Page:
I think this reporter went overboard with her predictions. I understand that people lost power (including mine) and we had a stressful couple of days. However, it is a bit ridiculous how the reporter said that people will die and there will be fires. That is too extreme. Also, I cannot believe she talked that quickly and for a long time. Like the title, she was ranting about the weather. I think she should have offered both the positive and negative outlooks on the weather condition instead of showing her discontentment over the weather. Maybe she should have explained when the storm will clear out and when people might possibly get their power back. I do not think she helped in comforting the viewers at all.

Jasmine Sanders said...

this lady is crazy and fox 29 just kept the camera on her and let her go on and on and on.

Ryan Snowden said...

That bitch is cray.

But in all honesty she did go on one hell of a rant for TV but realistically, she is right. Precautions should be taken for horrific storms like that and they don't happen every year which is why people were unprepared for it.

Aurora Seamon said...

First of all she should not have said that 100% of the town was out of power? Saying 100% does not factor in the margin of error. Her next comment about the people of the town not having a "memory of what an ice storm is" is insulting. Its as if she's saying, "you guys don't remember this, however I do because I am a reporter". Her zealous prediction that people will die and run out of food is uncalled for. If she truly believed that people would die, she could have said lives are at risk and she could have sounded a little somber. Also her comment about the governor possibly declaring a state of emergency is unnecessary. Why report on something that might happen? Lastly her survival advice is unhelpful. Power outages happen and people have survive; there is nothing special about a prolonged power outage.

Geo said...

I can't imagine how she is preparing for the snow storm that is expected later this week. I imagine she is eyeing people up to see whom she can eat when society collapses and we begin to turn against each other.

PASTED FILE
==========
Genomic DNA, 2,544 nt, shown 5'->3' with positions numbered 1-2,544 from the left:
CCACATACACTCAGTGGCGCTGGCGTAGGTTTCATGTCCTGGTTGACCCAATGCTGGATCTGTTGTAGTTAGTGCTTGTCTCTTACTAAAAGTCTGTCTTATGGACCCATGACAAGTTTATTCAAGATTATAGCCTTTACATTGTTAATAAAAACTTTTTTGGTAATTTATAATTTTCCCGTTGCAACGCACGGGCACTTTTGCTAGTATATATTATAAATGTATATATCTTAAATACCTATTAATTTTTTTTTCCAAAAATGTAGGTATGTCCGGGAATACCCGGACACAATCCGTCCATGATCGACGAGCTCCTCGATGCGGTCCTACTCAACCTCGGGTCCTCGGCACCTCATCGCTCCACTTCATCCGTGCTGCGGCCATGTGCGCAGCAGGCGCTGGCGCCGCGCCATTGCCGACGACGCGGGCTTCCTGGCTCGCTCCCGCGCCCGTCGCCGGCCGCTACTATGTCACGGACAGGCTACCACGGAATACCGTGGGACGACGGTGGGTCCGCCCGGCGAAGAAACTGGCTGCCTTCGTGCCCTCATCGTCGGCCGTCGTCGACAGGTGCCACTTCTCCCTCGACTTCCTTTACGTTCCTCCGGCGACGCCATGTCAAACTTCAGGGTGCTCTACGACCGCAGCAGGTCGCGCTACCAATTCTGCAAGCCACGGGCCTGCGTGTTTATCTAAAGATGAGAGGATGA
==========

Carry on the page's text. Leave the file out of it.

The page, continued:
I am scared. Very scared.

- George
(the teacher who wishes her wild rant was actually presented in a rational manner because, like many of you pointed out, there was some truth in what she said. But that crazy rant just made her sound like the nut job who preaches by the Bell Tower.)

Meredith Hebert said...

The first rule for any crisis is not to panic/instill panic. By telling people they are going to die, she will cause unneccessary pandemonium for everyone who lives in that area (at least the people who switched the channel after her first few lines or actually took her seriously). By talking so much about her childhood neighborhood, etc. she's making the news story too personal; even a simple reference isn't necessary, no one cares that she grew up in the same area she's covering. Also, her mile-a-minute pace and three minute tangent is very informal and makes it seem like she is talking to a friend rather than 10,000+ viewers live on air. I am shocked that they didn't simply cut her off or cut to commercial to avoid this unprofessional dissipation.

David Kroll said...

That was a bit ridiculous. I feel like that reporter went way over the top with this and rather than inform the public on the best ways to get through something like this (I guess telling them to put food outside counts) she went off on over the top "guesses" which would only scare locals.

Taylor Calta said...

The news should be more about facts and in the moments events that are happening than opinions and predicting the future. No one knows what will truly happen so by her saying that people will die just make her sound completely ridiculous and could scare some people.She was acting like this was the end of the world. I agree that people have to prepare for these types of storms but her rant was all opinion based. Who is she to tell people what will happen and how she thinks people should react to this snow storm?

Nerisha Penrose said...

This reporter has gone a bit too far. At a time like this where people are scared and frantic about the upcoming storm, they look to the news as a source of guidance and comfort. The news informs the audience about what's going to happen and what precautions need to be taken in order to successfully handle the storm. When they turn on the news and see this reporter ranting about what SHE believes is going to happen, it only makes the situation worse

Jade London-Johnson said...

Journalists should not do things like this. She made herself look crazy as she just about all her theories. She was very negative too. I think journalists should just stick to their job which is to report and that's it. No one needs to her 3 minutes of "the world as I see it."